Area Celebrates National Suicide Prevention Month

 September is National Suicide Prevention and Awareness Month and Hancock County Health System (HCHS) and Senior Life Solutions is working to raise awareness and educate the community on the risk factors and warning signs of suicide.

“Talk of suicide should never be dismissed,” said Heidi Metz, HCHS’s Senior Life Solutions Director. “If you, or someone you know, are thinking of suicide, please get help and call the National Suicide Prevention Lifeline at 1-800-273-8255.”

HCHS offers Senior Life Solutions, an intensive outpatient group therapy program that offers both in person and teletherapy services designed to meet the unique needs of senior adults. HCHS also provides mental health services with Ashley Shelanski, PhD, LMHC; Amber Nielsen, LISW; and Brian Vold from HCHS Clinics.

“It is important to reach people early.  We know it can be difficult to ask for help, but by educating our community we hope we can show people that it is okay to reach out and ask for help for themselves or a loved one,” said Jillian Carpenter, LMSW, Program Therapist for Senior Life Solutions.

Risk factors are characteristics that make it more likely that someone will consider, attempt, or die by suicide and they are important to be aware of, according to the Suicide Prevention Lifeline. Several risk factors can include:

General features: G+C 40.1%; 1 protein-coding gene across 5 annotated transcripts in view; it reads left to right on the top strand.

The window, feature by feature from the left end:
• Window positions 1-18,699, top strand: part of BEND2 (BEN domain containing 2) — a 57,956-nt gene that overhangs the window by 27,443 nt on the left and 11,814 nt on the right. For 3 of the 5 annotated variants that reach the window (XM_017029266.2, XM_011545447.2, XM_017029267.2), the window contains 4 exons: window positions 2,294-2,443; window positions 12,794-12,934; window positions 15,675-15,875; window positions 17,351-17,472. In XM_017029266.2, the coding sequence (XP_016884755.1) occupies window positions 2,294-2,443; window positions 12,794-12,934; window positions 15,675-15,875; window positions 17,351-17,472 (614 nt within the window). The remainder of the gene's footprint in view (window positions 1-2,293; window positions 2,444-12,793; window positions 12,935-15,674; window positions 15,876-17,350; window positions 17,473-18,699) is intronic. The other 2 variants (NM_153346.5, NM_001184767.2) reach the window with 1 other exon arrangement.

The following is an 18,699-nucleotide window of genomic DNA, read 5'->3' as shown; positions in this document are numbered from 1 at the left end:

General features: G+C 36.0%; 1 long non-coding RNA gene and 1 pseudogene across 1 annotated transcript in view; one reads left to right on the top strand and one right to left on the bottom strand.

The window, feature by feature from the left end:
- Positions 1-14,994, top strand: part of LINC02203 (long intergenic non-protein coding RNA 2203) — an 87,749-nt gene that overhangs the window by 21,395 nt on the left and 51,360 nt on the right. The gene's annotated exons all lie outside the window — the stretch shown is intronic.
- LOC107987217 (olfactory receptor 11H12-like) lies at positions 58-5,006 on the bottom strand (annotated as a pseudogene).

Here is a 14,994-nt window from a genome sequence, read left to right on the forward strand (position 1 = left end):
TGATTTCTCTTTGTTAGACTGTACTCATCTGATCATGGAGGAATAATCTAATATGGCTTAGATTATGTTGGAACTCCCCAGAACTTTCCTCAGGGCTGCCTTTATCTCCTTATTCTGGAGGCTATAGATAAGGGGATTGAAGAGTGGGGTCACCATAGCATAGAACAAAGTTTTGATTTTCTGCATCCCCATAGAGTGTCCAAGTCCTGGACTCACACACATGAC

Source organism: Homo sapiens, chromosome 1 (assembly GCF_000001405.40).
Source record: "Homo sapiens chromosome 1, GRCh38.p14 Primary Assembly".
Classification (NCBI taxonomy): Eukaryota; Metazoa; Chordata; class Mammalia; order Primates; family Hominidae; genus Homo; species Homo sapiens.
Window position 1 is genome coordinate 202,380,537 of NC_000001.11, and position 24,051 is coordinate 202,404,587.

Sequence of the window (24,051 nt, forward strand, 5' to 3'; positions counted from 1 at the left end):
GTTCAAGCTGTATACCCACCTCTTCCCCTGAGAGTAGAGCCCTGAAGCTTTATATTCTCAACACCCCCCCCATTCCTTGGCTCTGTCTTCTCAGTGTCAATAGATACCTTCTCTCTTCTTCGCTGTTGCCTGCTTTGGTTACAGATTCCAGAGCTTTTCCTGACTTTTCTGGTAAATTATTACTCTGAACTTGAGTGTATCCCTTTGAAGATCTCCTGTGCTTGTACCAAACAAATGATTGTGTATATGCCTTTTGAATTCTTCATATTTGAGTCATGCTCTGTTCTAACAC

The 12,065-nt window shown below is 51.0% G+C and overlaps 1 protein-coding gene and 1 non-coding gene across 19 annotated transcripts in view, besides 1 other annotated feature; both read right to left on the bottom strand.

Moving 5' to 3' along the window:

• A preexisting mental disorder
  • Alcohol or substance use disorder
  • Impulsive and/or aggressive tendencies
  • Major physical illness
  • Job or financial loss
  • Loss of relationship(s)
  • Access to lethal means
  • Lack of social support and sense of isolation

“The stigma associated with asking for help and a lack of health care, especially mental health and substance abuse treatment can also pose as risk factors to an individual,” Carpenter said.  “We work to lessen the stigma and increase access to behavioral healthcare.”

Knowing these warning signs may help determine if a loved one is at risk for suicide:

  • Talking about wanting to die or to kill themselves
  • Looking for a way to kill themselves, like searching online or buying a gun
  • Talking about feeling hopeless or having no reason to live
  • Talking about feeling trapped or in unbearable pain
  • Talking about being a burden to others
  • Increasing the use of alcohol or drugs
  • Acting anxious or agitated; behaving recklessly
  • Sleeping too little or too much
  • Withdrawing or isolating themselves
  • Showing rage or talking about seeking revenge
  • Extreme mood swings

For more information, or if an older loved one is in need of help, call HCHS’s Senior Life Solutions program: 641-843-5300.

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